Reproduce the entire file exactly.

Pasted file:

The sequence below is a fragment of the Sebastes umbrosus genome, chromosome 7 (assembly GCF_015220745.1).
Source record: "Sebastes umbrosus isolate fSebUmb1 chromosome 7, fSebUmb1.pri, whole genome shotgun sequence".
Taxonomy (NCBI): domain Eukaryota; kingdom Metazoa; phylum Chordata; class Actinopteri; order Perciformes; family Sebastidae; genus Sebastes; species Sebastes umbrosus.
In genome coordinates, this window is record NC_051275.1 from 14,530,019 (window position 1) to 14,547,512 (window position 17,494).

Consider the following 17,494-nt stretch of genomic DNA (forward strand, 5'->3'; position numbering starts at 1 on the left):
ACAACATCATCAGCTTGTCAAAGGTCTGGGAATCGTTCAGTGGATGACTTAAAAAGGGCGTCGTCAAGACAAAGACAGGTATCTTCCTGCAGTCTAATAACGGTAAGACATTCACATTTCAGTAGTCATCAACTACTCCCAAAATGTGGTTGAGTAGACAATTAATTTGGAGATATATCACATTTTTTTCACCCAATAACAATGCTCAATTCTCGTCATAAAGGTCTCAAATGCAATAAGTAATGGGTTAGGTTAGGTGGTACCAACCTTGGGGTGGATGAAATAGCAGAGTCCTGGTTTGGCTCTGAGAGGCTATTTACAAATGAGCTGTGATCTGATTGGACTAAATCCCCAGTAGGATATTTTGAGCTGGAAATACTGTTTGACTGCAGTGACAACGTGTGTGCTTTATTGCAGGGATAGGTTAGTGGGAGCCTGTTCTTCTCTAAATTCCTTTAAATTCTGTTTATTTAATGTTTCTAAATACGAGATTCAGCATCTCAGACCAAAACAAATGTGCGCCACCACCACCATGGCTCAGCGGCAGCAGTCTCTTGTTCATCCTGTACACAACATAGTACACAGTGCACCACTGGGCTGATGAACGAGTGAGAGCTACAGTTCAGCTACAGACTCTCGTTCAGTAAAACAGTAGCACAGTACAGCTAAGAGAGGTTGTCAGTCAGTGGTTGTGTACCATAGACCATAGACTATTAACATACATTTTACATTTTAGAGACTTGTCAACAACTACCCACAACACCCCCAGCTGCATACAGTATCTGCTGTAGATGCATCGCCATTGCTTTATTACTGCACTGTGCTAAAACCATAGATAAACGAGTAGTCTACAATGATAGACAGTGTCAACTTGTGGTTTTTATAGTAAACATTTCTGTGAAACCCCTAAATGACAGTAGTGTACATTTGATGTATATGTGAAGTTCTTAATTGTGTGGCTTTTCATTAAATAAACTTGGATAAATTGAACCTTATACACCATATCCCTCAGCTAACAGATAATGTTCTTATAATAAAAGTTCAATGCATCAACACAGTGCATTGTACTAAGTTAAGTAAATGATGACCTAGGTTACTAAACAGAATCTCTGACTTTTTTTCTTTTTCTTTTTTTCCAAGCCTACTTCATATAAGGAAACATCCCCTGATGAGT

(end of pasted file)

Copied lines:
The sequence below is a fragment of the Sebastes umbrosus genome, chromosome 7 (assembly GCF_015220745.1).
Source record: "Sebastes umbrosus isolate fSebUmb1 chromosome 7, fSebUmb1.pri, whole genome shotgun sequence".
Taxonomy (NCBI): domain Eukaryota; kingdom Metazoa; phylum Chordata; class Actinopteri; order Perciformes; family Sebastidae; genus Sebastes; species Sebastes umbrosus.
In genome coordinates, this window is record NC_051275.1 from 14,530,019 (window position 1) to 14,547,512 (window position 17,494).

Consider the following 17,494-nt stretch of genomic DNA (forward strand, 5'->3'; position numbering starts at 1 on the left):
ACAACATCATCAGCTTGTCAAAGGTCTGGGAATCGTTCAGTGGATGACTTAAAAAGGGCGTCGTCAAGACAAAGACAGGTATCTTCCTGCAGTCTAATAACGGTAAGACATTCACATTTCAGTAGTCATCAACTACTCCCAAAATGTGGTTGAGTAGACAATTAATTTGGAGATATATCACATTTTTTTCACCCAATAACAATGCTCAATTCTCGTCATAAAGGTCTCAAATGCAATAAGTAATGGGTTAGGTTAGGTGGTACCAACCTTGGGGTGGATGAAATAGCAGAGTCCTGGTTTGGCTCTGAGAGGCTATTTACAAATGAGCTGTGATCTGATTGGACTAAATCCCCAGTAGGATATTTTGAGCTGGAAATACTGTTTGACTGCAGTGACAACGTGTGTGCTTTATTGCAGGGATAGGTTAGTGGGAGCCTGTTCTTCTCTAAATTCCTTTAAATTCTGTTTATTTAATGTTTCTAAATACGAGATTCAGCATCTCAGACCAAAACAAATGTGCGCCACCACCACCATGGCTCAGCGGCAGCAGTCTCTTGTTCATCCTGTACACAACATAGTACACAGTGCACCACTGGGCTGATGAACGAGTGAGAGCTACAGTTCAGCTACAGACTCTCGTTCAGTAAAACAGTAGCACAGTACAGCTAAGAGAGGTTGTCAGTCAGTGGTTGTGTACCATAGACCATAGACTATTAACATACATTTTACATTTTAGAGACTTGTCAACAACTACCCACAACACCCCCAGCTGCATACAGTATCTGCTGTAGATGCATCGCCATTGCTTTATTACTGCACTGTGCTAAAACCATAGATAAACGAGTAGTCTACAATGATAGACAGTGTCAACTTGTGGTTTTTATAGTAAACATTTCTGTGAAACCCCTAAATGACAGTAGTGTACATTTGATGTATATGTGAAGTTCTTAATTGTGTGGCTTTTCATTAAATAAACTTGGATAAATTGAACCTTATACACCATATCCCTCAGCTAACAGATAATGTTCTTATAATAAAAGTTCAATGCATCAACACAGTGCATTGTACTAAGTTAAGTAAATGATGACCTAGGTTACTAAACAGAATCTCTGACTTTTTTTCTTTTTCTTTTTTTCCAAGCCTACTTCATATAAGGAAACATCCCCTGATGAGT